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News from the Pacific Northwest

USDA to award $6 million for rural development

SEATTLE - U.S. Agriculture Secretary Ann M. Veneman has announced the availability of $6 million in USDA Rural Development grants for rural economic and community development efforts.

USDA's Rural Community Development Initiative helps non-profit development organizations, federally recognized American Indian tribes and low-income communities improve their ability to develop rural housing and community facilities and to improve economic growth.

Recipients are required to obtain matching funds, doubling the value of the USDA grants. Funding of selected applicants will be contingent upon meeting the conditions of the grant agreement.

"Through the development of local financial and technical assistance programs supported by these grant funds, rural communities can increase their capacity to bring community and economic development opportunities to local residents," said Thomas C. Dorr, USDA under secretary for Rural Development.

Technical assistance includes: setting up homeownership education programs; supporting micro-enterprises, cooperatives and sustainable development; and providing training to develop strategic plans, hire staff and oversee board operations and management.

Information about the grant program can be obtained at www.rurdev.usda.gov/.

Nisqually receive grant for marine technology plan

NISQUALLY, Wash. - The Nisqually Indian Tribe will use a $165,256 grant to develop a marine technology business plan and assistance program.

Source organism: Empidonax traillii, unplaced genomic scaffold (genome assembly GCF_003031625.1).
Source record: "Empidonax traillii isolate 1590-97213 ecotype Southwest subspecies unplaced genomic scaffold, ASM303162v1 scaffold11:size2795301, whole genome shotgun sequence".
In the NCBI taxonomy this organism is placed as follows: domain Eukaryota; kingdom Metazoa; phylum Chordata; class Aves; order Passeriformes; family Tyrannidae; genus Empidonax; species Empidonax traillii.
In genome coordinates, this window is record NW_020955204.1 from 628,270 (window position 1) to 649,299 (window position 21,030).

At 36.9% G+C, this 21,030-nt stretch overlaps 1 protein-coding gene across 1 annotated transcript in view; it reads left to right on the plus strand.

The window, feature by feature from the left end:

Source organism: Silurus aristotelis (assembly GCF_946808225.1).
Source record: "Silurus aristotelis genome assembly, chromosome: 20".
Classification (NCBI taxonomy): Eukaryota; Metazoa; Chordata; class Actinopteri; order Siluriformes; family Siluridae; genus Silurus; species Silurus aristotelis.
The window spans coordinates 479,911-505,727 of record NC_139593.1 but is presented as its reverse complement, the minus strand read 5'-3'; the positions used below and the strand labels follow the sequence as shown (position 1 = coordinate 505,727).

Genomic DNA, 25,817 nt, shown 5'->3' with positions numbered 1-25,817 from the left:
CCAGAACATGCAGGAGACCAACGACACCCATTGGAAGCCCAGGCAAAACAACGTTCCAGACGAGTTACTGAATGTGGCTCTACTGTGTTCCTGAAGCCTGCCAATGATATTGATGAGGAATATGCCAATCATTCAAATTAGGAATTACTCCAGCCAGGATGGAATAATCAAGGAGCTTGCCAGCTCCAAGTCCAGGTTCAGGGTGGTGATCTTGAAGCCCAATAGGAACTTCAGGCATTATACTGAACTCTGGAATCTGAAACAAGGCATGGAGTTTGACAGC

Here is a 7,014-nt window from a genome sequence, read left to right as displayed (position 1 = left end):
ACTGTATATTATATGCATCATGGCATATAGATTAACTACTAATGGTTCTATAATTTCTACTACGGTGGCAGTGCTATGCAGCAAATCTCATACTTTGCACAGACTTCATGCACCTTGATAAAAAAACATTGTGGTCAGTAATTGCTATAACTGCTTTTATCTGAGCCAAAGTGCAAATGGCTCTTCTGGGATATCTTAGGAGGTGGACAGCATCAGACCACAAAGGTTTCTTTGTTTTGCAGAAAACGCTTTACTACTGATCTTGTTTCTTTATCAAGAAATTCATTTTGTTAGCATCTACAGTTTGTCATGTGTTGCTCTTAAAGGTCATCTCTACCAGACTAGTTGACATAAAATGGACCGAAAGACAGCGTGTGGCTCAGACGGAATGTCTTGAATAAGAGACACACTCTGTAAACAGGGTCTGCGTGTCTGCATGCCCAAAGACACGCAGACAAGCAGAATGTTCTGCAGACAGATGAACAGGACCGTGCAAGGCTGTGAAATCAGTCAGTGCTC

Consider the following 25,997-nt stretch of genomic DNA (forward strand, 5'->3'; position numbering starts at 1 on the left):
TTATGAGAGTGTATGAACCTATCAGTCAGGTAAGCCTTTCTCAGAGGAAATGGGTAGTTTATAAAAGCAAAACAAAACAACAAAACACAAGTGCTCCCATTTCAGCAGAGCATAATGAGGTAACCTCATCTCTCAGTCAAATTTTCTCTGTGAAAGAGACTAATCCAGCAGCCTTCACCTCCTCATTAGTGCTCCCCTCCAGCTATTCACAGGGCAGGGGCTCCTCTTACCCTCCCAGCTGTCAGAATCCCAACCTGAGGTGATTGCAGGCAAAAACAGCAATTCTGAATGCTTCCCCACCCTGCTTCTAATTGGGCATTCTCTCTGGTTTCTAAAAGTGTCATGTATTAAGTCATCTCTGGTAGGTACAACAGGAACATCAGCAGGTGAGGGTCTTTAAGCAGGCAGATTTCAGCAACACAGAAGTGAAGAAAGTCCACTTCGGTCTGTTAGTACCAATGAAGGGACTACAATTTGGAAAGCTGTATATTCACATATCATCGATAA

Nisqually was one of 115 loan and grant recipients in 42 states to share $13.1 million in rural business development funds.

The loans and grants are expected to help create or save more than 6,000 rural jobs, according to IU.S. Agriculture Secretary Ann Veneman. It also supports 1,166 business ventures as part of the Bush administration's efforts to spur economic development in rural areas.

"These partnership investments with local communities help bring economic growth and employment opportunities to rural areas," Veneman said. "This assistance underscores the commitment of the Bush administration to a vibrant and healthy rural America."

The assistance includes Rural Business Enterprise Grants, Rural Business Opportunity Grants and Rural Economic Development Loans and Grants. The grants and loans are awarded through USDA Rural Development.

Funds can be used for a variety of purposes, including revolving business loan funds, studies, technical assistance, community facilities, improving medical care and communications, and other projects that encourage a favorable climate for jobs and growth.

For more information about these programs, visit www.rurdev.usda.gov/.

Nisqually gathers information for habitat enhancement

NISQUALLY, Wash. - The Nisqually Indian Tribe and the South Puget Sound Salmon Enhancement Group are gathering information so they can gauge the success of future habitat enhancement on the lower Mashel River.

"Gathering baseline data and monitoring the river before and after restoration is the best way to judge how much we restore lost salmon habitat," biologist Sayre Hodgson told Northwest Indian Fisheries magazine.

Tribal biologists have snorkeled the last two miles of the Mashel, before it flows into the Nisqually River. "We've found lots of juvenile cutthroat trout and steelhead - both of which like to hang out in riffles," Hodgson told the magazine.

"Juvenile coho and chinook, on the other hand, like to hang out in deeper pools, which are created by the scouring action of large wood. We're hoping to see more coho and chinook when we snorkel this stretch of river after the restoration project."